Caroline Haskins

Old school 'sniffing' attacks can still reveal your browsing history  ↦

Several major browsers you and I use everyday are capable of leaking our browsing history, and they all know about it. Caroline Haskins at Motherboard writes:

Most modern browsers—such as Chrome, Firefox, and Edge … have vulnerabilities that allow hosts of malicious websites to extract hundreds to thousands of URLs in a user’s web history, per new research from the University of California San Diego.

In a statement provided to Motherboard via email, senior engineering manager of Firefox security Wennie Leung said that Firefox will “prioritize our review of these bugs based on the threat assessment.” Google spokesperson Ivy Choi told Motherboard in an email that they are aware of the issue and are “evaluating possible solutions.”

Ben Adida shared this on Twitter:

When first web history sniffing attacks came out, I suggested we had to change the notion of a visited link: a link would be marked visited by origin (edges, not nodes.) That was considered too dramatic a change. Maybe it’s necessary after all.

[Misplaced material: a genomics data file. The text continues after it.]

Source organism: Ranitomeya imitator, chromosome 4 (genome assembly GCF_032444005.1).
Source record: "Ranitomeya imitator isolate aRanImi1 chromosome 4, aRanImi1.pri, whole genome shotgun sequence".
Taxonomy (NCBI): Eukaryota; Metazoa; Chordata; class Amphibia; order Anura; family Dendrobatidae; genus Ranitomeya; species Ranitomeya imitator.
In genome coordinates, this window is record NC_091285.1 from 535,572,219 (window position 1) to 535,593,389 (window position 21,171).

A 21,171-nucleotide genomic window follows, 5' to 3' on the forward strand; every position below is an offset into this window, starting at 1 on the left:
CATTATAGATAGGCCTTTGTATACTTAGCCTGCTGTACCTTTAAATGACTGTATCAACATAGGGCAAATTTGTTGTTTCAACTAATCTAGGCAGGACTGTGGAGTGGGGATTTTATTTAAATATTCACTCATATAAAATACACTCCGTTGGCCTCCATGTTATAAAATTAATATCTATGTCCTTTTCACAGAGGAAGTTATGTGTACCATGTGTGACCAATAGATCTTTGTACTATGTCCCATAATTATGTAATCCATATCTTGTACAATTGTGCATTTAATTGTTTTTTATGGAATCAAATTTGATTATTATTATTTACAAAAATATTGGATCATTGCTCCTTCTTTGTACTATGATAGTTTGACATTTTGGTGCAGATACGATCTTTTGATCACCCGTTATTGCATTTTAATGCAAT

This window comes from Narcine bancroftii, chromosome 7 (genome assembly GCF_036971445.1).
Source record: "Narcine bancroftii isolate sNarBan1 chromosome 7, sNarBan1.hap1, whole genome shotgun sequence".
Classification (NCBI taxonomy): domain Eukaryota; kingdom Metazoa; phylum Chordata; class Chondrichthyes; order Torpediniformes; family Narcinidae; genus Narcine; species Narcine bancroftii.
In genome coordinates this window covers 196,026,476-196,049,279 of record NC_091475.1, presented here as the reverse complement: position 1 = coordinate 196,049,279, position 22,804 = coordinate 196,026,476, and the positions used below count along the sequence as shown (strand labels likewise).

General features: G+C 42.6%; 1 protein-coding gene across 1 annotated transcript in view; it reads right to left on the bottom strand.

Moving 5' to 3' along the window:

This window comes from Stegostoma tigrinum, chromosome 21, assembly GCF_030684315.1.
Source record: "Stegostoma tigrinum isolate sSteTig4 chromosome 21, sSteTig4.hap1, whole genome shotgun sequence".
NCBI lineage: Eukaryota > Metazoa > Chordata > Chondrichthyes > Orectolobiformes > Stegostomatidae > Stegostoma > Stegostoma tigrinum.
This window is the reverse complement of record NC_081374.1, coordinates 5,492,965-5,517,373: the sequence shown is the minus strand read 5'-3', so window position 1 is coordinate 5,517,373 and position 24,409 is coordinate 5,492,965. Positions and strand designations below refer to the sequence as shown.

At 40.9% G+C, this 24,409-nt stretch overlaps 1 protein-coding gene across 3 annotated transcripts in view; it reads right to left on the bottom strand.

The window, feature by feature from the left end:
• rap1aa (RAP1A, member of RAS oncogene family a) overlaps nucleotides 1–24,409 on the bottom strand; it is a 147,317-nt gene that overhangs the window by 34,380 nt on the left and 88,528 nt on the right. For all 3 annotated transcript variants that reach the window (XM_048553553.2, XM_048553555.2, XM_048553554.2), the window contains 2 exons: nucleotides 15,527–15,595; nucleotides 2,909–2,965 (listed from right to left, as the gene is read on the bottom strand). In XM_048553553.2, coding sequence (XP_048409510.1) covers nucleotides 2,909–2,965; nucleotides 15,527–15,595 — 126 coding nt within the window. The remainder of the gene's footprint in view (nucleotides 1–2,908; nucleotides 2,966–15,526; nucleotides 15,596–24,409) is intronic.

Who’s ready to dig into this research and share how vulnerable we really are and what types of malicious websites could/would extract our browsing history? If you do, let us know so we can link it up.


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Adam Stacoviak

Adam Stacoviak

Austin, TX

Founder and Editor-in-Chief of Changelog

2018-11-07T01:22:21Z ago

Michael Egorov asked on twitter, “Is @brave affected also?”

After looking further into the research, the answer is yes, this also affects Brave. Here’s a pull quote from the white paper’s Abstract.

We evaluate the attacks against four major browsers (Chrome, Firefox, Edge, and IE) and several security-focused browsers (ChromeZero, Brave, FuzzyFox, DeterFox, and the Tor Browser). Two of our attacks are effective against all but the Tor Browser, whereas the other two target features specific to Chromium-derived browsers.

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